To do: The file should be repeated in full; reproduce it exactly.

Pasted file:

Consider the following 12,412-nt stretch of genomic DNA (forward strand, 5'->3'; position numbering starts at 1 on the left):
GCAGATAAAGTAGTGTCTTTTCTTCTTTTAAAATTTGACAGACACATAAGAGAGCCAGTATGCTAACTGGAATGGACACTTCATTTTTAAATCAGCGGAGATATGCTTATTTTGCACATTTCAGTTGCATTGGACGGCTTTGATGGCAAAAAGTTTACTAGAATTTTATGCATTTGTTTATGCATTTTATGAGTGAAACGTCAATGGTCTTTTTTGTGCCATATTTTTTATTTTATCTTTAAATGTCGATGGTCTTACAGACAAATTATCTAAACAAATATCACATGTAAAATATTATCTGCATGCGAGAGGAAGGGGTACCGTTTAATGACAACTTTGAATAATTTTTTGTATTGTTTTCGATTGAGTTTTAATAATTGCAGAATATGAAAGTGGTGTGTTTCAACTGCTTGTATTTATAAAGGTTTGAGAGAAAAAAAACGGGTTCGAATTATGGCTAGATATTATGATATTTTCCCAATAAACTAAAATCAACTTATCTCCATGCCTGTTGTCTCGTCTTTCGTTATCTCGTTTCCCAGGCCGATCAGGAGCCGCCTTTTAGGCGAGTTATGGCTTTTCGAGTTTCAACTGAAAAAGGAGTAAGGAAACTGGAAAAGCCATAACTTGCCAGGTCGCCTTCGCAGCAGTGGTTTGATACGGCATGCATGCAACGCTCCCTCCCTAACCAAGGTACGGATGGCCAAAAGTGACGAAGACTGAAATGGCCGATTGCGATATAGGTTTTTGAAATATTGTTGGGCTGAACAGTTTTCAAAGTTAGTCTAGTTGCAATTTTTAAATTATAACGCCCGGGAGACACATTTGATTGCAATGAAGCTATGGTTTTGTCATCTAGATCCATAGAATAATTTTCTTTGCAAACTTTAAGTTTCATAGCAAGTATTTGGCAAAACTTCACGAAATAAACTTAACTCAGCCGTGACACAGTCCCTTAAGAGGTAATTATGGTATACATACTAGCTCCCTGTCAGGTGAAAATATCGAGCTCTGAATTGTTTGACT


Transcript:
Consider the following 12,412-nt stretch of genomic DNA (forward strand, 5'->3'; position numbering starts at 1 on the left):
GCAGATAAAGTAGTGTCTTTTCTTCTTTTAAAATTTGACAGACACATAAGAGAGCCAGTATGCTAACTGGAATGGACACTTCATTTTTAAATCAGCGGAGATATGCTTATTTTGCACATTTCAGTTGCATTGGACGGCTTTGATGGCAAAAAGTTTACTAGAATTTTATGCATTTGTTTATGCATTTTATGAGTGAAACGTCAATGGTCTTTTTTGTGCCATATTTTTTATTTTATCTTTAAATGTCGATGGTCTTACAGACAAATTATCTAAACAAATATCACATGTAAAATATTATCTGCATGCGAGAGGAAGGGGTACCGTTTAATGACAACTTTGAATAATTTTTTGTATTGTTTTCGATTGAGTTTTAATAATTGCAGAATATGAAAGTGGTGTGTTTCAACTGCTTGTATTTATAAAGGTTTGAGAGAAAAAAAACGGGTTCGAATTATGGCTAGATATTATGATATTTTCCCAATAAACTAAAATCAACTTATCTCCATGCCTGTTGTCTCGTCTTTCGTTATCTCGTTTCCCAGGCCGATCAGGAGCCGCCTTTTAGGCGAGTTATGGCTTTTCGAGTTTCAACTGAAAAAGGAGTAAGGAAACTGGAAAAGCCATAACTTGCCAGGTCGCCTTCGCAGCAGTGGTTTGATACGGCATGCATGCAACGCTCCCTCCCTAACCAAGGTACGGATGGCCAAAAGTGACGAAGACTGAAATGGCCGATTGCGATATAGGTTTTTGAAATATTGTTGGGCTGAACAGTTTTCAAAGTTAGTCTAGTTGCAATTTTTAAATTATAACGCCCGGGAGACACATTTGATTGCAATGAAGCTATGGTTTTGTCATCTAGATCCATAGAATAATTTTCTTTGCAAACTTTAAGTTTCATAGCAAGTATTTGGCAAAACTTCACGAAATAAACTTAACTCAGCCGTGACACAGTCCCTTAAGAGGTAATTATGGTATACATACTAGCTCCCTGTCAGGTGAAAATATCGAGCTCTGAATTGTTTGACT